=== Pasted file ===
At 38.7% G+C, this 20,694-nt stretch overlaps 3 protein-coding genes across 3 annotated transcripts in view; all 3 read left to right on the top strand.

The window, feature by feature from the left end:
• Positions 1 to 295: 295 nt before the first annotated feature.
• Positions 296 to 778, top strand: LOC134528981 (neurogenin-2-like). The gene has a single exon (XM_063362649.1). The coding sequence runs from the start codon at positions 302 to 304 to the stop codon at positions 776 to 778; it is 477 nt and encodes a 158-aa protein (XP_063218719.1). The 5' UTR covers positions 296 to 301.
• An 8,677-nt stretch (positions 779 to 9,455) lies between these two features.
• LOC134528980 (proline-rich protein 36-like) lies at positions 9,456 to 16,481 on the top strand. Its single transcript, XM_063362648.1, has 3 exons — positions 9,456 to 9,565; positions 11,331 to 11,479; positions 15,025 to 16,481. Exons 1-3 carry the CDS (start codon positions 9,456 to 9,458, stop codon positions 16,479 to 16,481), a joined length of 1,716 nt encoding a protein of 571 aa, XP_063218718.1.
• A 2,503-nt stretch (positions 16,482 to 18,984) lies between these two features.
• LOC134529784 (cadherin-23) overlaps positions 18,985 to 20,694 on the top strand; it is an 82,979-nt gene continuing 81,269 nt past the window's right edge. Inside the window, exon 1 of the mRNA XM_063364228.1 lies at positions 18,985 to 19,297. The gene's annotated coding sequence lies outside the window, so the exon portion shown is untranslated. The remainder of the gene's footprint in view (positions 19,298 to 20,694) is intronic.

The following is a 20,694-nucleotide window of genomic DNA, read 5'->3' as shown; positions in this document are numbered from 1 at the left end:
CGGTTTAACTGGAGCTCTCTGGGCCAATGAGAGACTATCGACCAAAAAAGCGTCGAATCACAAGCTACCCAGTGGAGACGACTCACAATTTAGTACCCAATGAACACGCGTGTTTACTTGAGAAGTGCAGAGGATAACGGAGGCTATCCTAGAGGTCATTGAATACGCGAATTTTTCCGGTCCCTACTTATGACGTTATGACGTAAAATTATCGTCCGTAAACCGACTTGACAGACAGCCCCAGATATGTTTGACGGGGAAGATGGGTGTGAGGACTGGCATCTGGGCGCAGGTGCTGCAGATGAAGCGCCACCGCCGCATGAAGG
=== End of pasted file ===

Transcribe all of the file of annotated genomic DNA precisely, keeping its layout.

At 38.7% G+C, this 20,694-nt stretch overlaps 3 protein-coding genes across 3 annotated transcripts in view; all 3 read left to right on the top strand.

The window, feature by feature from the left end:
• Positions 1 to 295: 295 nt before the first annotated feature.
• Positions 296 to 778, top strand: LOC134528981 (neurogenin-2-like). The gene has a single exon (XM_063362649.1). The coding sequence runs from the start codon at positions 302 to 304 to the stop codon at positions 776 to 778; it is 477 nt and encodes a 158-aa protein (XP_063218719.1). The 5' UTR covers positions 296 to 301.
• An 8,677-nt stretch (positions 779 to 9,455) lies between these two features.
• LOC134528980 (proline-rich protein 36-like) lies at positions 9,456 to 16,481 on the top strand. Its single transcript, XM_063362648.1, has 3 exons — positions 9,456 to 9,565; positions 11,331 to 11,479; positions 15,025 to 16,481. Exons 1-3 carry the CDS (start codon positions 9,456 to 9,458, stop codon positions 16,479 to 16,481), a joined length of 1,716 nt encoding a protein of 571 aa, XP_063218718.1.
• A 2,503-nt stretch (positions 16,482 to 18,984) lies between these two features.
• LOC134529784 (cadherin-23) overlaps positions 18,985 to 20,694 on the top strand; it is an 82,979-nt gene continuing 81,269 nt past the window's right edge. Inside the window, exon 1 of the mRNA XM_063364228.1 lies at positions 18,985 to 19,297. The gene's annotated coding sequence lies outside the window, so the exon portion shown is untranslated. The remainder of the gene's footprint in view (positions 19,298 to 20,694) is intronic.

The following is a 20,694-nucleotide window of genomic DNA, read 5'->3' as shown; positions in this document are numbered from 1 at the left end:
CGGTTTAACTGGAGCTCTCTGGGCCAATGAGAGACTATCGACCAAAAAAGCGTCGAATCACAAGCTACCCAGTGGAGACGACTCACAATTTAGTACCCAATGAACACGCGTGTTTACTTGAGAAGTGCAGAGGATAACGGAGGCTATCCTAGAGGTCATTGAATACGCGAATTTTTCCGGTCCCTACTTATGACGTTATGACGTAAAATTATCGTCCGTAAACCGACTTGACAGACAGCCCCAGATATGTTTGACGGGGAAGATGGGTGTGAGGACTGGCATCTGGGCGCAGGTGCTGCAGATGAAGCGCCACCGCCGCATGAAGG